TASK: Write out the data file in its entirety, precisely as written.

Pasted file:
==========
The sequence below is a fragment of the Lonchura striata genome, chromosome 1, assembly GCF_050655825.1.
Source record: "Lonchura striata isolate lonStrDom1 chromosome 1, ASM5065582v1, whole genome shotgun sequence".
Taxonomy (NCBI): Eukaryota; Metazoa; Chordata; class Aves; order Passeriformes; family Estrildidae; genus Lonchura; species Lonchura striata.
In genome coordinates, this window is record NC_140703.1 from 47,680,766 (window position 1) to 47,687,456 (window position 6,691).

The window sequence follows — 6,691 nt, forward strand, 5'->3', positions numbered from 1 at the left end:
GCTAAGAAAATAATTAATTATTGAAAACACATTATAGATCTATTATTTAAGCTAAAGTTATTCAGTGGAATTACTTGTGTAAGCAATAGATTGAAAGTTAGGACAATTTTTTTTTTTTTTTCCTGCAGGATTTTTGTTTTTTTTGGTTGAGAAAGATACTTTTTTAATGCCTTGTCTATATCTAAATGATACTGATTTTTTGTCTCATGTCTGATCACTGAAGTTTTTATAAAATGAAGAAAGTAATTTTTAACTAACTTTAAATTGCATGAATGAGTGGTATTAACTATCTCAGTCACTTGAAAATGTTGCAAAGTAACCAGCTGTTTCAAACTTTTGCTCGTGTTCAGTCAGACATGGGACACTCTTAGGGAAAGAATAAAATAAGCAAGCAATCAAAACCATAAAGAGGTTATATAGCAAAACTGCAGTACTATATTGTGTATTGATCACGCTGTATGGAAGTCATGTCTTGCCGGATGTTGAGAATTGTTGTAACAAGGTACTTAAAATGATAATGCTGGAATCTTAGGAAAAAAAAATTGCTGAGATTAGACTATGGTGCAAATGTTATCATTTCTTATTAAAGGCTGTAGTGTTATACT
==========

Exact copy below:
The sequence below is a fragment of the Lonchura striata genome, chromosome 1, assembly GCF_050655825.1.
Source record: "Lonchura striata isolate lonStrDom1 chromosome 1, ASM5065582v1, whole genome shotgun sequence".
Taxonomy (NCBI): Eukaryota; Metazoa; Chordata; class Aves; order Passeriformes; family Estrildidae; genus Lonchura; species Lonchura striata.
In genome coordinates, this window is record NC_140703.1 from 47,680,766 (window position 1) to 47,687,456 (window position 6,691).

The window sequence follows — 6,691 nt, forward strand, 5'->3', positions numbered from 1 at the left end:
GCTAAGAAAATAATTAATTATTGAAAACACATTATAGATCTATTATTTAAGCTAAAGTTATTCAGTGGAATTACTTGTGTAAGCAATAGATTGAAAGTTAGGACAATTTTTTTTTTTTTTTCCTGCAGGATTTTTGTTTTTTTTGGTTGAGAAAGATACTTTTTTAATGCCTTGTCTATATCTAAATGATACTGATTTTTTGTCTCATGTCTGATCACTGAAGTTTTTATAAAATGAAGAAAGTAATTTTTAACTAACTTTAAATTGCATGAATGAGTGGTATTAACTATCTCAGTCACTTGAAAATGTTGCAAAGTAACCAGCTGTTTCAAACTTTTGCTCGTGTTCAGTCAGACATGGGACACTCTTAGGGAAAGAATAAAATAAGCAAGCAATCAAAACCATAAAGAGGTTATATAGCAAAACTGCAGTACTATATTGTGTATTGATCACGCTGTATGGAAGTCATGTCTTGCCGGATGTTGAGAATTGTTGTAACAAGGTACTTAAAATGATAATGCTGGAATCTTAGGAAAAAAAAATTGCTGAGATTAGACTATGGTGCAAATGTTATCATTTCTTATTAAAGGCTGTAGTGTTATACT